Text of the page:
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Bläsius, Thomas; Friedrich, Tobias; Krohmer, Anton Cliques in Hyperbolic Random Graphs. Algorithmica 2018: 23242344
Most complex real world networks display scalefree features. This characteristic motivated the study of numerous random graph models with a powerlaw degree distribution. There is, however, no established and simple model which also has a high clustering of vertices as typically observed in real data. Hyperbolic random graphs bridge this gap. This natural model has recently been introduced by Krioukov et al. and has shown theoretically and empirically to fulfill all typical properties of real world networks, including powerlaw degree distribution and high clustering. We study cliques in hyperbolic random graphs \(G\) and present new results on the expected number of \(k\)cliques \(E[K_k]\) and the size of the largest clique \(\omega(G)\). We observe that there is a phase transition at powerlaw exponent \(\beta = 3\). More precisely, for \(\beta\)\(\in\)\((2,3)\) we prove \(E[K_k] = \) \(n^{k(3\beta)/2} \Theta(k)^{k}\) and \(\omega(G) = \) \(\Theta\)\((n^{(3\beta)/2})\), while for \(\beta \geq 3\) we prove \(E[K_k]=n \Theta(k)^{k}\) and \(\omega(G)=\Theta(\log(n)/ \log\log n)\). Furthermore, we show that for \(\beta \geq 3\), cliques in hyperbolic random graphs can be computed in time \(O(n)\). If the underlying geometry is known, cliques can be found with worstcase runtime \(O(m n^{2.5})\) for all values of \(\beta\).

Friedrich, Tobias; Krohmer, Anton On the diameter of hyperbolic random graphs. SIAM Journal on Discrete Mathematics 2018: 13141334
Large realworld networks are typically scalefree. Recent research has shown that such graphs are described best in a geometric space. More precisely, the internet can be mapped to a hyperbolic space such that geometric greedy routing is close to optimal (Boguñá, Papadopoulos, and Krioukov. Nature Communications, 1:62, 2010). This observation has pushed the interest in hyperbolic networks as a natural model for scalefree networks. Hyperbolic random graphs follow a power law degree distribution with controllable exponent \(\beta\) and show high clustering (Gugelmann, Panagiotou, and Peter. ICALP, pp. 573–585, 2012). For understanding the structure of the resulting graphs and for analyzing the behavior of network algorithms, the next question is bounding the size of the diameter. The only known explicit bound is \(O(\)\((\log n)\)\(^{32/((3  \beta)(5  \beta))+1})\)(Kiwi and Mitsche. ANALCO, pp. 26–39, 2015). We present two much simpler proofs for an improved upper bound of \(O((\log n)\)\(^{2/(3  \beta)})\) and a lower bound of \(\Omega(\log n)\). If \(\beta > 3\), we show that the latter bound is tight by proving an upper bound of \(O(\log n)\) for the diameter.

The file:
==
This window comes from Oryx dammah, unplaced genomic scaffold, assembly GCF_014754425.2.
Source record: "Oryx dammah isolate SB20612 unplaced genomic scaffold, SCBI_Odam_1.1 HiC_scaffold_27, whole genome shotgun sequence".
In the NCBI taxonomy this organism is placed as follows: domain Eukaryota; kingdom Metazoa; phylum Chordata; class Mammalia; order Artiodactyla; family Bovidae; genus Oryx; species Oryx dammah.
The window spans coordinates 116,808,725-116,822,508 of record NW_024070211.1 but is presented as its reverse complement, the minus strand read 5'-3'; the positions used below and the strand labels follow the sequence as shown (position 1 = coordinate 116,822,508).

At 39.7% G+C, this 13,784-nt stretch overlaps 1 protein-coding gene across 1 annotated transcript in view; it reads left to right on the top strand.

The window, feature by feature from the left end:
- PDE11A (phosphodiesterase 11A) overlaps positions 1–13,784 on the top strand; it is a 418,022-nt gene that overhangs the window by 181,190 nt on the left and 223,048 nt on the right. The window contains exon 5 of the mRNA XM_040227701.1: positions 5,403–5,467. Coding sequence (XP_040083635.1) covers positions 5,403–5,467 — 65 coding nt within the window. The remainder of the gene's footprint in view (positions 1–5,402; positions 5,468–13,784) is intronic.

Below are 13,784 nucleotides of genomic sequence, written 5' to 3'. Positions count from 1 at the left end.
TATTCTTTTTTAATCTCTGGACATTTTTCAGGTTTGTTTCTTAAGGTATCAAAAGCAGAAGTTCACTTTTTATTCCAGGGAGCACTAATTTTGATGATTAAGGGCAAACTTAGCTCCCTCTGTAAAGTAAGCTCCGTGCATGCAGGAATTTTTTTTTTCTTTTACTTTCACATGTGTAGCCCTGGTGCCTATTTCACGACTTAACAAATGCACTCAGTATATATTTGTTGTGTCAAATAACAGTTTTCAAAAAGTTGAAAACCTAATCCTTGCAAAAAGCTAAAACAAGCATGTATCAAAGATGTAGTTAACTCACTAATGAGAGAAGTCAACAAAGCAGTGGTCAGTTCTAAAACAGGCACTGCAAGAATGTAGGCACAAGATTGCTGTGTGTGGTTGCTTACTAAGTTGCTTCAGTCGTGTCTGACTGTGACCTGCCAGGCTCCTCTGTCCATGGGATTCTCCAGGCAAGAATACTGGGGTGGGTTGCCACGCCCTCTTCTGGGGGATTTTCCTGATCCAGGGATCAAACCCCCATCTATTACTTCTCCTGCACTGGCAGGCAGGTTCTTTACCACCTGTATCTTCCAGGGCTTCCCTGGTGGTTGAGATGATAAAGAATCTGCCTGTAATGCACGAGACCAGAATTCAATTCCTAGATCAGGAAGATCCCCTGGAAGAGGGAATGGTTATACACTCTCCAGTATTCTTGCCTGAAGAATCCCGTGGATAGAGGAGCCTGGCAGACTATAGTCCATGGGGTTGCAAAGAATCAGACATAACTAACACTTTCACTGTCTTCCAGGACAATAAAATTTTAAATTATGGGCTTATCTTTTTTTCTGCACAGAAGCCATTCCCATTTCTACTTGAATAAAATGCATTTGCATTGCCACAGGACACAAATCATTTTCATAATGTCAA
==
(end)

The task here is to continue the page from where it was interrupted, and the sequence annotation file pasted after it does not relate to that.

Bläsius, Thomas; Freiberger, Cedric; Friedrich, Tobias; Katzmann, Maximilian; MontenegroRetana, Felix; Thieffry, Marianne Efficient Shortest Paths in ScaleFree Networks with Underlying Hyperbolic Geometry. International Colloquium on Automata, Languages, and Programming (ICALP) 2018: 20:120:14
A common way to accelerate shortest path algorithms on graphs is the use of a bidirectional search, which simultaneously explores the graph from the start and the destination. It has been observed recently that this strategy performs particularly well on scalefree realworld networks. Such networks typically have a heterogeneous degree distribution (e.g., a powerlaw distribution) and high clustering (i.e., vertices with a common neighbor are likely to be connected themselves). These two properties can be obtained by assuming an underlying hyperbolic geometry. To explain the observed behavior of the bidirectional search, we analyze its running time on hyperbolic random graphs and prove that it is \(\tilde{O}(n\)\(^{2  1/ \alpha}+\)\(n^{1/(2\alpha)}\)\(+ \delta_{\max})\) with high probability, where \(\alpha\)\(\in\)\((0.5, 1)\) controls the powerlaw exponent of the degree distribution, and \(\delta_{\max}\) is the maximum degree. This bound is sublinear, improving the obvious worstcase linear bound. Although our analysis depends on the underlying geometry, the algorithm itself is oblivious to it.

Bläsius, Thomas; Friedrich, Tobias; Krohmer, Anton Hyperbolic Random Graphs: Separators and Treewidth. European Symposium on Algorithms (ESA) 2016: 15:115:16